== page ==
Demonstration of traumatic bile leakage with cholescintigraphy and ultrasonography

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73 Citations (Scopus)

Abstract

Technetium-99m HIDA cholescintigraphy and ultrasonography are noninvasive, safe, simple procedures that can document the presence, location, and extent of a bile leak. Early detection of posttraumatic or postoperative biliary tract disruption can significantly reduce morbidity and mortality. The possibility of biliary tract disruption should be considered in any patient who has had blunt or penetrating abdominal trauma. In two cases reported, the new hepatobiliary radiotracer 99mTc-dimethyliminodiacetic acid (HIDA) was quite useful in detecting such leaks. Sonography was particularly useful in detecting small intra- or perihepatic bile collections which no longer communicate with the biliary tree. An active bile leak at a surgical anastomosis may also be documented by 99mTc-HIDA cholescintigraphy and can yield information of potential prognostic importance. Serial cholescintigraphy is also useful in evaluating the response to medical or surgical treatment.

Original languageEnglish (US)
Pages (from-to)843-847
Number of pages5
JournalAmerican Journal of Roentgenology
Volume133
Issue number5
StatePublished - 1979
Externally publishedYes

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Biliary Tract
Bile
Ultrasonography
Technetium Tc 99m Lidofenin
Surgical Anastomosis
Technetium
Morbidity
Acids
Mortality
Wounds and Injuries
lidofenin
Therapeutics

ASJC Scopus subject areas

  • Radiology Nuclear Medicine and imaging
  • Radiological and Ultrasound Technology

Cite this

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title = "Demonstration of traumatic bile leakage with cholescintigraphy and ultrasonography",
abstract = "Technetium-99m HIDA cholescintigraphy and ultrasonography are noninvasive, safe, simple procedures that can document the presence, location, and extent of a bile leak. Early detection of posttraumatic or postoperative biliary tract disruption can significantly reduce morbidity and mortality. The possibility of biliary tract disruption should be considered in any patient who has had blunt or penetrating abdominal trauma. In two cases reported, the new hepatobiliary radiotracer 99mTc-dimethyliminodiacetic acid (HIDA) was quite useful in detecting such leaks. Sonography was particularly useful in detecting small intra- or perihepatic bile collections which no longer communicate with the biliary tree. An active bile leak at a surgical anastomosis may also be documented by 99mTc-HIDA cholescintigraphy and can yield information of potential prognostic importance. Serial cholescintigraphy is also useful in evaluating the response to medical or surgical treatment.",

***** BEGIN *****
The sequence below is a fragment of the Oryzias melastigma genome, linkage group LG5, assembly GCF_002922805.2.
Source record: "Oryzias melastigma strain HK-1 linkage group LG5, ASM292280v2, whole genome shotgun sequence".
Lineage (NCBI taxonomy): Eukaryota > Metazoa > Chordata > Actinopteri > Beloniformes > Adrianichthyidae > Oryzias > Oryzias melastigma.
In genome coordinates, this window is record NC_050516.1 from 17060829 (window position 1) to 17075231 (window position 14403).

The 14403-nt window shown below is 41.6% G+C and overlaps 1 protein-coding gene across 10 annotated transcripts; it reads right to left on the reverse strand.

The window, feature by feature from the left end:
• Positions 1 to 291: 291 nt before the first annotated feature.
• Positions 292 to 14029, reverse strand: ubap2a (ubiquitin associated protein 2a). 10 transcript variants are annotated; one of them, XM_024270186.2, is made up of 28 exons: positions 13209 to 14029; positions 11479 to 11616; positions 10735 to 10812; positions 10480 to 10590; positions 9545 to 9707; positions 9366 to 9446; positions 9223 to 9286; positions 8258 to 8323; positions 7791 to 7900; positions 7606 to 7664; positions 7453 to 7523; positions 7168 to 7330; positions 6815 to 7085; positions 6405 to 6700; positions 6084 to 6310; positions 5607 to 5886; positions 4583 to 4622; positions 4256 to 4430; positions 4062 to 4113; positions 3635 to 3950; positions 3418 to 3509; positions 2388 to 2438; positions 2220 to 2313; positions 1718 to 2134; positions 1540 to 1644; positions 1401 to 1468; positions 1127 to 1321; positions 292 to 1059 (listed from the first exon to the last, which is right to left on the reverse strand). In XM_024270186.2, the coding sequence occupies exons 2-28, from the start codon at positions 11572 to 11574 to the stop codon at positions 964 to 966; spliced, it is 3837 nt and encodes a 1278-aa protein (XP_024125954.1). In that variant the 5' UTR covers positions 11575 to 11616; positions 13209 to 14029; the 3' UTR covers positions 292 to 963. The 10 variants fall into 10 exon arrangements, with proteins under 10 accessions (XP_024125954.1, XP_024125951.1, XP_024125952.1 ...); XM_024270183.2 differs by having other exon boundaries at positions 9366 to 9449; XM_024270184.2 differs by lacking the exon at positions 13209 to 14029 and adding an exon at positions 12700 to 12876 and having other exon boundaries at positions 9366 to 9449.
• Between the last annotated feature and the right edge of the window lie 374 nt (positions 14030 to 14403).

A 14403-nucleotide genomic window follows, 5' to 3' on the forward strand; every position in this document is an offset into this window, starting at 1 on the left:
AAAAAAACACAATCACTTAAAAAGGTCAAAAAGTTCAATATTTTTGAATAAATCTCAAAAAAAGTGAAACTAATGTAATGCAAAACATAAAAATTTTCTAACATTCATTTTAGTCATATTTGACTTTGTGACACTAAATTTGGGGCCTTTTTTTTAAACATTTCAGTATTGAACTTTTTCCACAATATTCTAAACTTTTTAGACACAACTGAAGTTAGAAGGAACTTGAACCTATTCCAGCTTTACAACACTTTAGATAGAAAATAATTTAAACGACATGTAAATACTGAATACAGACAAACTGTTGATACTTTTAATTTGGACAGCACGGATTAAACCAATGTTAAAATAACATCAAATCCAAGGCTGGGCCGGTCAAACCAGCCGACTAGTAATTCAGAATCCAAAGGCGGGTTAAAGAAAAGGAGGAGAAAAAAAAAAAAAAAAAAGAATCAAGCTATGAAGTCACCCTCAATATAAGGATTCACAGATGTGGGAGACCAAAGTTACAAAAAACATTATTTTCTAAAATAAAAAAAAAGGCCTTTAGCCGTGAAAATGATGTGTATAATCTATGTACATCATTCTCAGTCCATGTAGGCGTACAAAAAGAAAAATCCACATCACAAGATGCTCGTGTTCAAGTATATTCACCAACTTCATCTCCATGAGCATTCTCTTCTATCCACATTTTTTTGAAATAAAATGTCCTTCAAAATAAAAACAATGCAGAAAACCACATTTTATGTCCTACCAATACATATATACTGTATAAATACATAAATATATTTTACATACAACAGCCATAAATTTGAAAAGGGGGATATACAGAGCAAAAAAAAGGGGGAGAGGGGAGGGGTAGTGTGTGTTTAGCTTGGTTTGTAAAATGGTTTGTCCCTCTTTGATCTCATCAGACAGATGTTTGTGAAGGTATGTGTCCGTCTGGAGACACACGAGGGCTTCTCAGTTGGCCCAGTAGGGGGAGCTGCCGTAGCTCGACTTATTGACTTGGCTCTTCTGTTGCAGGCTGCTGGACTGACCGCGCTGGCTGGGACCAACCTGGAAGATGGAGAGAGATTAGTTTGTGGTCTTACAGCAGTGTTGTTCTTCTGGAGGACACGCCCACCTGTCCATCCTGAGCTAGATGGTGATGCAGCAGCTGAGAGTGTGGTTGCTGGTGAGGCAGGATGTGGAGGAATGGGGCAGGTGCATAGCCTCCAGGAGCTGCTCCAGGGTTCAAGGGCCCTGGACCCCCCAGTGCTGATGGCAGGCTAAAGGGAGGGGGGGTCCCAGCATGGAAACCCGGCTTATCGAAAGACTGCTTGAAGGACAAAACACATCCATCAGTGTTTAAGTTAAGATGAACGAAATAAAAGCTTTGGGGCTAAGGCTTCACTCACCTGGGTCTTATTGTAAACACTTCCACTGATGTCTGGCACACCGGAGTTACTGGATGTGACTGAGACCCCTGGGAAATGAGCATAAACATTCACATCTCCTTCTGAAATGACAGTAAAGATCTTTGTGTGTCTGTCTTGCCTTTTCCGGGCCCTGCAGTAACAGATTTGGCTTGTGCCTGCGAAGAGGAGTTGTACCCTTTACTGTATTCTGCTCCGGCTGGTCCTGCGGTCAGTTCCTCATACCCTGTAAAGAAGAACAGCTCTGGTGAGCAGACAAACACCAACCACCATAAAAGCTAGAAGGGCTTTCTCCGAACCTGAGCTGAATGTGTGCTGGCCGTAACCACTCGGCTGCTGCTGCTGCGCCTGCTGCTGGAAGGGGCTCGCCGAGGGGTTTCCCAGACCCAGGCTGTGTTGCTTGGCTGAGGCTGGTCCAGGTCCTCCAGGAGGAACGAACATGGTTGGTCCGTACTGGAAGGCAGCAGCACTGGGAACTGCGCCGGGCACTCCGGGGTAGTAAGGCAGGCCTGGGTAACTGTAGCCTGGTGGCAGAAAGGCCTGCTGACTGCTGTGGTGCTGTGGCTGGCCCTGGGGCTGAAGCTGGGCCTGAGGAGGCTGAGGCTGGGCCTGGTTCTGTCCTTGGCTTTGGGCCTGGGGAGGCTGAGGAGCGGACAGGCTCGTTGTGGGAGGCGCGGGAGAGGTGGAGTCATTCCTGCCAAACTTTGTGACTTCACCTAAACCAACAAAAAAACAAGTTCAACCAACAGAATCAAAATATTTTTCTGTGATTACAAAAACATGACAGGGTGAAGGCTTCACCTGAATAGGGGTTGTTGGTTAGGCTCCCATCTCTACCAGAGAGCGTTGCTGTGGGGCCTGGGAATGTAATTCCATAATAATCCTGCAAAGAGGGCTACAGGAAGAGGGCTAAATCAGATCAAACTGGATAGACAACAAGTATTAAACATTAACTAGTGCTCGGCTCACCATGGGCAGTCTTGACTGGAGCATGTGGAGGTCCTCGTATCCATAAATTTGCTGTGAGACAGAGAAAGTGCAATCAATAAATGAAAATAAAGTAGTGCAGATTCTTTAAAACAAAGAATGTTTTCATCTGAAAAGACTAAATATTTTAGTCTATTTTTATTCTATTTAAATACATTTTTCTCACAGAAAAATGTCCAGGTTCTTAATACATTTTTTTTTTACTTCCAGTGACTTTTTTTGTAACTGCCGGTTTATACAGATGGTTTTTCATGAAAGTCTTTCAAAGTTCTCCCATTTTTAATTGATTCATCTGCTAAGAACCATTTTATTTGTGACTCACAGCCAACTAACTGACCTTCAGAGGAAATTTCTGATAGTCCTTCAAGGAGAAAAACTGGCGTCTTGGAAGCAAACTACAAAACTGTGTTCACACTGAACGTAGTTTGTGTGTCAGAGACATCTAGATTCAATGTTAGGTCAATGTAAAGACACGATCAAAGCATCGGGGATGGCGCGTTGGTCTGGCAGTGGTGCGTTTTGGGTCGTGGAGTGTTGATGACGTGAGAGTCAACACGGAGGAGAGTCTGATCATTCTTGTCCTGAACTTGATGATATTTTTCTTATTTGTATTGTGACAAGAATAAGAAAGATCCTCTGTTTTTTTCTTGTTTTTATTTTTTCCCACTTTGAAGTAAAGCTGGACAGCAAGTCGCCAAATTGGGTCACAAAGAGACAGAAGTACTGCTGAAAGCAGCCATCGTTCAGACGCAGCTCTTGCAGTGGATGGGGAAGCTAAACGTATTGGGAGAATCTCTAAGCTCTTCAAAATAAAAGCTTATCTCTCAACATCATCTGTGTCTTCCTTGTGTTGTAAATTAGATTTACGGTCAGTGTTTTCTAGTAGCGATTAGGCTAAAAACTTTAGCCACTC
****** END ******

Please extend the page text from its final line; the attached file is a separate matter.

author = "Weissmann, {H. S.} and Chun, {Kwang J.} and M. Frank and Mordecai Koenigsberg and Milstein, {David M.} and Freeman, {Leonard M.}",
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T1 - Demonstration of traumatic bile leakage with cholescintigraphy and ultrasonography

AU - Weissmann, H. S.

AU - Chun, Kwang J.

AU - Frank, M.

AU - Koenigsberg, Mordecai

AU - Milstein, David M.

AU - Freeman, Leonard M.

PY - 1979

Y1 - 1979

N2 - Technetium-99m HIDA cholescintigraphy and ultrasonography are noninvasive, safe, simple procedures that can document the presence, location, and extent of a bile leak. Early detection of posttraumatic or postoperative biliary tract disruption can significantly reduce morbidity and mortality. The possibility of biliary tract disruption should be considered in any patient who has had blunt or penetrating abdominal trauma. In two cases reported, the new hepatobiliary radiotracer 99mTc-dimethyliminodiacetic acid (HIDA) was quite useful in detecting such leaks. Sonography was particularly useful in detecting small intra- or perihepatic bile collections which no longer communicate with the biliary tree. An active bile leak at a surgical anastomosis may also be documented by 99mTc-HIDA cholescintigraphy and can yield information of potential prognostic importance. Serial cholescintigraphy is also useful in evaluating the response to medical or surgical treatment.

AB - Technetium-99m HIDA cholescintigraphy and ultrasonography are noninvasive, safe, simple procedures that can document the presence, location, and extent of a bile leak. Early detection of posttraumatic or postoperative biliary tract disruption can significantly reduce morbidity and mortality. The possibility of biliary tract disruption should be considered in any patient who has had blunt or penetrating abdominal trauma. In two cases reported, the new hepatobiliary radiotracer 99mTc-dimethyliminodiacetic acid (HIDA) was quite useful in detecting such leaks. Sonography was particularly useful in detecting small intra- or perihepatic bile collections which no longer communicate with the biliary tree. An active bile leak at a surgical anastomosis may also be documented by 99mTc-HIDA cholescintigraphy and can yield information of potential prognostic importance. Serial cholescintigraphy is also useful in evaluating the response to medical or surgical treatment.

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